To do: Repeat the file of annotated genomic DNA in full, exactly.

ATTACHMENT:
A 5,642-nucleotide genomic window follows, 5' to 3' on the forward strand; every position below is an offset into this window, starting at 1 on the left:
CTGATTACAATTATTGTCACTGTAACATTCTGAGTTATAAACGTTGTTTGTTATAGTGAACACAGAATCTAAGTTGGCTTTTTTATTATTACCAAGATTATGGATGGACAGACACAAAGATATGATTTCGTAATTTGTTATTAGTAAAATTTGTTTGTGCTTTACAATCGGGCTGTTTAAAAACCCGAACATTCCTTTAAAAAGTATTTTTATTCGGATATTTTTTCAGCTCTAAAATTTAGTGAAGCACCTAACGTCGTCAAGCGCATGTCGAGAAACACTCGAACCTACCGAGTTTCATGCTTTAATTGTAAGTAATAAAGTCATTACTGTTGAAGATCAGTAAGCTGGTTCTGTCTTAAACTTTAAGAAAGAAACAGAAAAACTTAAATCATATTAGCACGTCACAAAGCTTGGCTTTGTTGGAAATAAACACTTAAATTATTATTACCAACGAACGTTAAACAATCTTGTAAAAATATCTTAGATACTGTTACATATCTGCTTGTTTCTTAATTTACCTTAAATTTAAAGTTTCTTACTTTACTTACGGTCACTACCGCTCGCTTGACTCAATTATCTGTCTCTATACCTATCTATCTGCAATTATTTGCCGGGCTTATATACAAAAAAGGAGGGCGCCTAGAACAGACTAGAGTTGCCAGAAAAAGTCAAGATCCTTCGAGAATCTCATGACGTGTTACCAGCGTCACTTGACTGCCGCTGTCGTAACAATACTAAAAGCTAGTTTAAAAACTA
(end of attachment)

A 5,642-nucleotide genomic window follows, 5' to 3' on the forward strand; every position below is an offset into this window, starting at 1 on the left:
CTGATTACAATTATTGTCACTGTAACATTCTGAGTTATAAACGTTGTTTGTTATAGTGAACACAGAATCTAAGTTGGCTTTTTTATTATTACCAAGATTATGGATGGACAGACACAAAGATATGATTTCGTAATTTGTTATTAGTAAAATTTGTTTGTGCTTTACAATCGGGCTGTTTAAAAACCCGAACATTCCTTTAAAAAGTATTTTTATTCGGATATTTTTTCAGCTCTAAAATTTAGTGAAGCACCTAACGTCGTCAAGCGCATGTCGAGAAACACTCGAACCTACCGAGTTTCATGCTTTAATTGTAAGTAATAAAGTCATTACTGTTGAAGATCAGTAAGCTGGTTCTGTCTTAAACTTTAAGAAAGAAACAGAAAAACTTAAATCATATTAGCACGTCACAAAGCTTGGCTTTGTTGGAAATAAACACTTAAATTATTATTACCAACGAACGTTAAACAATCTTGTAAAAATATCTTAGATACTGTTACATATCTGCTTGTTTCTTAATTTACCTTAAATTTAAAGTTTCTTACTTTACTTACGGTCACTACCGCTCGCTTGACTCAATTATCTGTCTCTATACCTATCTATCTGCAATTATTTGCCGGGCTTATATACAAAAAAGGAGGGCGCCTAGAACAGACTAGAGTTGCCAGAAAAAGTCAAGATCCTTCGAGAATCTCATGACGTGTTACCAGCGTCACTTGACTGCCGCTGTCGTAACAATACTAAAAGCTAGTTTAAAAACTA